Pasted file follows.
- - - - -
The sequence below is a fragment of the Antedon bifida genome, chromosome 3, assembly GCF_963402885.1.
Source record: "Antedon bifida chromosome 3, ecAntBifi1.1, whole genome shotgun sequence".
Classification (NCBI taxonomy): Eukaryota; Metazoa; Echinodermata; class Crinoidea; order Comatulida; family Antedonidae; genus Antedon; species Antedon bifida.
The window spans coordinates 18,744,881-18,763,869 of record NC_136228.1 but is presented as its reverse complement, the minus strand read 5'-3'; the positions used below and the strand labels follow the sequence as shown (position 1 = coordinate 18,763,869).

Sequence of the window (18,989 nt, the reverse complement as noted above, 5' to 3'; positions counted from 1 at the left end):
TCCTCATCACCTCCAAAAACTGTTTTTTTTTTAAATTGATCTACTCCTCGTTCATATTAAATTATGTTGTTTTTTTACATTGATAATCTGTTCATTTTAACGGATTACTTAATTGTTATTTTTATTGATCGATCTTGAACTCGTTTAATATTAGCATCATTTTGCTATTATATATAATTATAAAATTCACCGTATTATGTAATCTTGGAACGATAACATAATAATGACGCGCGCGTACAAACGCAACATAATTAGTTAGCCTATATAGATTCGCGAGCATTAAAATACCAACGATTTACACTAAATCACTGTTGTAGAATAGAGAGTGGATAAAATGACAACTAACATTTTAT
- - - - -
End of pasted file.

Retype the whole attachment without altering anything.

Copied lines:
The sequence below is a fragment of the Antedon bifida genome, chromosome 3, assembly GCF_963402885.1.
Source record: "Antedon bifida chromosome 3, ecAntBifi1.1, whole genome shotgun sequence".
Classification (NCBI taxonomy): Eukaryota; Metazoa; Echinodermata; class Crinoidea; order Comatulida; family Antedonidae; genus Antedon; species Antedon bifida.
The window spans coordinates 18,744,881-18,763,869 of record NC_136228.1 but is presented as its reverse complement, the minus strand read 5'-3'; the positions used below and the strand labels follow the sequence as shown (position 1 = coordinate 18,763,869).

Sequence of the window (18,989 nt, the reverse complement as noted above, 5' to 3'; positions counted from 1 at the left end):
TCCTCATCACCTCCAAAAACTGTTTTTTTTTTAAATTGATCTACTCCTCGTTCATATTAAATTATGTTGTTTTTTTACATTGATAATCTGTTCATTTTAACGGATTACTTAATTGTTATTTTTATTGATCGATCTTGAACTCGTTTAATATTAGCATCATTTTGCTATTATATATAATTATAAAATTCACCGTATTATGTAATCTTGGAACGATAACATAATAATGACGCGCGCGTACAAACGCAACATAATTAGTTAGCCTATATAGATTCGCGAGCATTAAAATACCAACGATTTACACTAAATCACTGTTGTAGAATAGAGAGTGGATAAAATGACAACTAACATTTTAT